I always hear people talk about some staff working on their own and do not mix around, do not share ideas about their job and worse still they do not care about what others are doing around them. I see these people so focus on their own jobs and it is often difficult to interact with them especially in getting some important information. I am neither the specialist nor the management expert but my experience proved useful in many cases involving human relation. I have worked for 3 decades in several small institutions and big organisations and yet this attitude of working in silos still prevails beyond the boundary of time. I am particularly interested to remind those who are reluctant to change, that their negative attitude has a serious consequent towards organisational development.
I prefer to tag these people as stubborn and egoistic and they deserve to get some good lectures from the management gurus like Edward de Bono and Robert Heller to realign their brains and the way they think. I personally would like to send them to attend Team Building courses so that they appreciate what team work is all about. Whether they like it or not, the exposure helps to do some brain washing and hence makes it easier to tear down their ego to the benefit of the entire organisation. The fall of Berlin Wall on 11th and 12th November 1989 is a classic example, not only it united the East and West Germans but most importantly it has taken Germany into becoming a stronger and united nation.
If you travel to agro- based countries, you will find the silos are built by the industries to store grain. In more developed countries, silos are used for storage of coal, cement, sawdust and even sensitive materials like ammunitions and missiles. Silos are structures – tall, narrow buildings with no windows and some are even airtight. Normally the stand alone structures are built next to each other. Relate the silo construction with departments or division within your organisation. If there is a barrier in communication and lack of common goals between staff and department in the organisation, then there is a ‘silo effect’. When people compartmentalized themselves, there is the likelihood of barrier to information sharing resulting in poor management of knowledge, poor execution of best work practices and the biggest culprit of all which I hate most is the work politics and the territorialism. This is the phenomena of silo effect.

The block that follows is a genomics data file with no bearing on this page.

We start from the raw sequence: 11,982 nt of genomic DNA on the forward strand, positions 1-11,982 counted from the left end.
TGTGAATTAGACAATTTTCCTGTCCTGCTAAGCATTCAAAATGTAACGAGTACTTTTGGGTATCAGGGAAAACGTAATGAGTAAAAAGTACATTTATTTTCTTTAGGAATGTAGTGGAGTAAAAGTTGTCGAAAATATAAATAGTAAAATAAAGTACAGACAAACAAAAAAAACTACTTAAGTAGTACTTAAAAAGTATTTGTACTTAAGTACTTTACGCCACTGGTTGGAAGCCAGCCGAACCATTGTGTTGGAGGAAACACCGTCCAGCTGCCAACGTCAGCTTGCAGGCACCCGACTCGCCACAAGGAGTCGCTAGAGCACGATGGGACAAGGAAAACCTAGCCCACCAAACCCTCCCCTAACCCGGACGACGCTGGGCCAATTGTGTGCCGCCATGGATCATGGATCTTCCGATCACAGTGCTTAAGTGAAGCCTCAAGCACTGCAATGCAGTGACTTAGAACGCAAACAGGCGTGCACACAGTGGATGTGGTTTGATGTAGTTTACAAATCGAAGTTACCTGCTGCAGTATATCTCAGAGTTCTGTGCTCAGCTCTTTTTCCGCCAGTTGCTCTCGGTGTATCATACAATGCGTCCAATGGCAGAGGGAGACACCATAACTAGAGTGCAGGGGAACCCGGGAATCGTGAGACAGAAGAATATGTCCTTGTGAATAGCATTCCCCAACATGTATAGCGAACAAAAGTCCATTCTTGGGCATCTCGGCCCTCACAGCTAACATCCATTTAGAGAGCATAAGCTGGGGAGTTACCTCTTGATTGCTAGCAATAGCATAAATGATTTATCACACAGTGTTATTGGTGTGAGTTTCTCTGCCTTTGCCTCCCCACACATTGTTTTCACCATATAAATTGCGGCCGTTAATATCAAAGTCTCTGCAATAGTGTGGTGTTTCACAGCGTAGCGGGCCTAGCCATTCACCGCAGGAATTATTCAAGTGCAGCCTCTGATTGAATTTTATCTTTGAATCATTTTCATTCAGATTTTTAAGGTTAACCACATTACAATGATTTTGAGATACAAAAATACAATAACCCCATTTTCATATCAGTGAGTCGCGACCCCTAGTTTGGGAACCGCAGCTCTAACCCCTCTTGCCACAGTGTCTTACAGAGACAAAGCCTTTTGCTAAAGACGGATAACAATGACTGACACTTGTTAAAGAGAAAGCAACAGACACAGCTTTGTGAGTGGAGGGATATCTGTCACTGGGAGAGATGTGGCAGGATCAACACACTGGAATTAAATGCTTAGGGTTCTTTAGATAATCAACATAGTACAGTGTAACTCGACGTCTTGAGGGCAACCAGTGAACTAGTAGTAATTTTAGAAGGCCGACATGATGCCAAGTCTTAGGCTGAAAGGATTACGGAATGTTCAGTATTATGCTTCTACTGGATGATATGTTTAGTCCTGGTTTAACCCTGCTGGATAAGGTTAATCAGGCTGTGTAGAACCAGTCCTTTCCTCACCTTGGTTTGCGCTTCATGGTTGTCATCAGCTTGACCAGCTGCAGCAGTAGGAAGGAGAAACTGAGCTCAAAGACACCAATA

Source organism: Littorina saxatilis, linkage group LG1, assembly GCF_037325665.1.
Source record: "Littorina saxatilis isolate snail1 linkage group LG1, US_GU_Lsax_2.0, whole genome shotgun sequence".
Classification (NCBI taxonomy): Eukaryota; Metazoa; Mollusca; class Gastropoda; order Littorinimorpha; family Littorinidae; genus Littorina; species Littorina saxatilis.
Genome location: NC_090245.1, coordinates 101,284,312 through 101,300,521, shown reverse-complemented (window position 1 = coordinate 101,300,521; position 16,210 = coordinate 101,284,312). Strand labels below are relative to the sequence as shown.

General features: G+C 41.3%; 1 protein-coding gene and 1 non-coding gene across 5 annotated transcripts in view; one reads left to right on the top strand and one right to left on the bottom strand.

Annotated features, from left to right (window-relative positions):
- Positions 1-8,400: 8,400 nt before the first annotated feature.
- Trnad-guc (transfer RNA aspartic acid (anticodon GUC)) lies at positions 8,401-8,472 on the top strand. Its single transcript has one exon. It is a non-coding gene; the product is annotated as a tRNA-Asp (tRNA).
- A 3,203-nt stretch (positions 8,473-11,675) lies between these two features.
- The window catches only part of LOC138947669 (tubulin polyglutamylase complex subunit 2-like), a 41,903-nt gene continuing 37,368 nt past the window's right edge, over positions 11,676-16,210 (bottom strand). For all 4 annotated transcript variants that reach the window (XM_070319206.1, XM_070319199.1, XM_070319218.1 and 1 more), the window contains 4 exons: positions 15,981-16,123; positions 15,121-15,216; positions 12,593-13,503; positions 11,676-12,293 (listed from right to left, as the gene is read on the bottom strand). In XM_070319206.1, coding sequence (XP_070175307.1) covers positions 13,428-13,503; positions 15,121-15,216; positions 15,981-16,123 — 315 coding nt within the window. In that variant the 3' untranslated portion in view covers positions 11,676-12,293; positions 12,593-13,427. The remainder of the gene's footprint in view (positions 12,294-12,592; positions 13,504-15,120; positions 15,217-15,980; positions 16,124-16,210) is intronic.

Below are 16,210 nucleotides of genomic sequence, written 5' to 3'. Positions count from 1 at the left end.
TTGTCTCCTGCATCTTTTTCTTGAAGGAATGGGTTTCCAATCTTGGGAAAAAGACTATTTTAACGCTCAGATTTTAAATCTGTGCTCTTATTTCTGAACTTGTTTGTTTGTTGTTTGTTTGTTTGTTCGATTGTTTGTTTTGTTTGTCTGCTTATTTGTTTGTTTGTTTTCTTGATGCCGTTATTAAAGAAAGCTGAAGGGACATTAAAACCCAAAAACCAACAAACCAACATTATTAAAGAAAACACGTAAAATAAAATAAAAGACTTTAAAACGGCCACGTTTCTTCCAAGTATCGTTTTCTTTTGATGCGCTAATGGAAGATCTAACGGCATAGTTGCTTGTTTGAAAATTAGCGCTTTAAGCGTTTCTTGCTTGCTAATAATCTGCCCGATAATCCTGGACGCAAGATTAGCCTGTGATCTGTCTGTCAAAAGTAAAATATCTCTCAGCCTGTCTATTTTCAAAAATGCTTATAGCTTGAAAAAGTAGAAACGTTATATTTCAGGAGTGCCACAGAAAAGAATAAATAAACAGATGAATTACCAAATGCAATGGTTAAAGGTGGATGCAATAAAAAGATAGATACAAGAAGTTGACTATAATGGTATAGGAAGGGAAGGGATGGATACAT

You can easily read the attitude of people working in silo. The unit head, managers and staff will form a unit by themselves and you can see they are not cooperative with other functional units. More often they try to be their own champion and work in isolation. There will be a lot of distress and discontentment and disconnection between functional managers. Clearly, there will be poor communications, poor work integration, and duplication of work because they don’t share, internal competition, lack of synergy, short-term goals and solutions as well as poor decision-making.
Breaking through the silo boundaries is critical for organizational success. That’s why everyone has to understand the company mission and vision. The CEOs gives the direction but the functional managers or the departmental heads must take the lead. They cannot sit at their laurels, must be fair and neutral, and must not discriminate against skin colour or race.